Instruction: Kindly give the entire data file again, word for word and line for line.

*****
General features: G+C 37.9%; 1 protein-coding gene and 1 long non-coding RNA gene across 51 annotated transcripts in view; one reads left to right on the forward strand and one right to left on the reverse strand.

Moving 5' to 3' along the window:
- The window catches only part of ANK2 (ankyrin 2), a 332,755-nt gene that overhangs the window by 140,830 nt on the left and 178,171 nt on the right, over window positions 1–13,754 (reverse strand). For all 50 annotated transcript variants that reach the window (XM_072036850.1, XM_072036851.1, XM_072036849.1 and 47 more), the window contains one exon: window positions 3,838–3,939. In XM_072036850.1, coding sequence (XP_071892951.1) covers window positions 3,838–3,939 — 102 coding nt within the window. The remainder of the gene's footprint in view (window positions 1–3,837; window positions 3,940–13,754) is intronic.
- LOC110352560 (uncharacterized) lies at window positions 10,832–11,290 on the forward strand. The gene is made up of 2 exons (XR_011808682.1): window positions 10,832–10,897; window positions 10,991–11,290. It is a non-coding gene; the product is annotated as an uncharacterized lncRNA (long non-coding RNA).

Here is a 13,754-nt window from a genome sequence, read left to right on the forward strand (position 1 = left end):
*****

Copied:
General features: G+C 37.9%; 1 protein-coding gene and 1 long non-coding RNA gene across 51 annotated transcripts in view; one reads left to right on the forward strand and one right to left on the reverse strand.

Moving 5' to 3' along the window:
- The window catches only part of ANK2 (ankyrin 2), a 332,755-nt gene that overhangs the window by 140,830 nt on the left and 178,171 nt on the right, over window positions 1–13,754 (reverse strand). For all 50 annotated transcript variants that reach the window (XM_072036850.1, XM_072036851.1, XM_072036849.1 and 47 more), the window contains one exon: window positions 3,838–3,939. In XM_072036850.1, coding sequence (XP_071892951.1) covers window positions 3,838–3,939 — 102 coding nt within the window. The remainder of the gene's footprint in view (window positions 1–3,837; window positions 3,940–13,754) is intronic.
- LOC110352560 (uncharacterized) lies at window positions 10,832–11,290 on the forward strand. The gene is made up of 2 exons (XR_011808682.1): window positions 10,832–10,897; window positions 10,991–11,290. It is a non-coding gene; the product is annotated as an uncharacterized lncRNA (long non-coding RNA).

Here is a 13,754-nt window from a genome sequence, read left to right on the forward strand (position 1 = left end):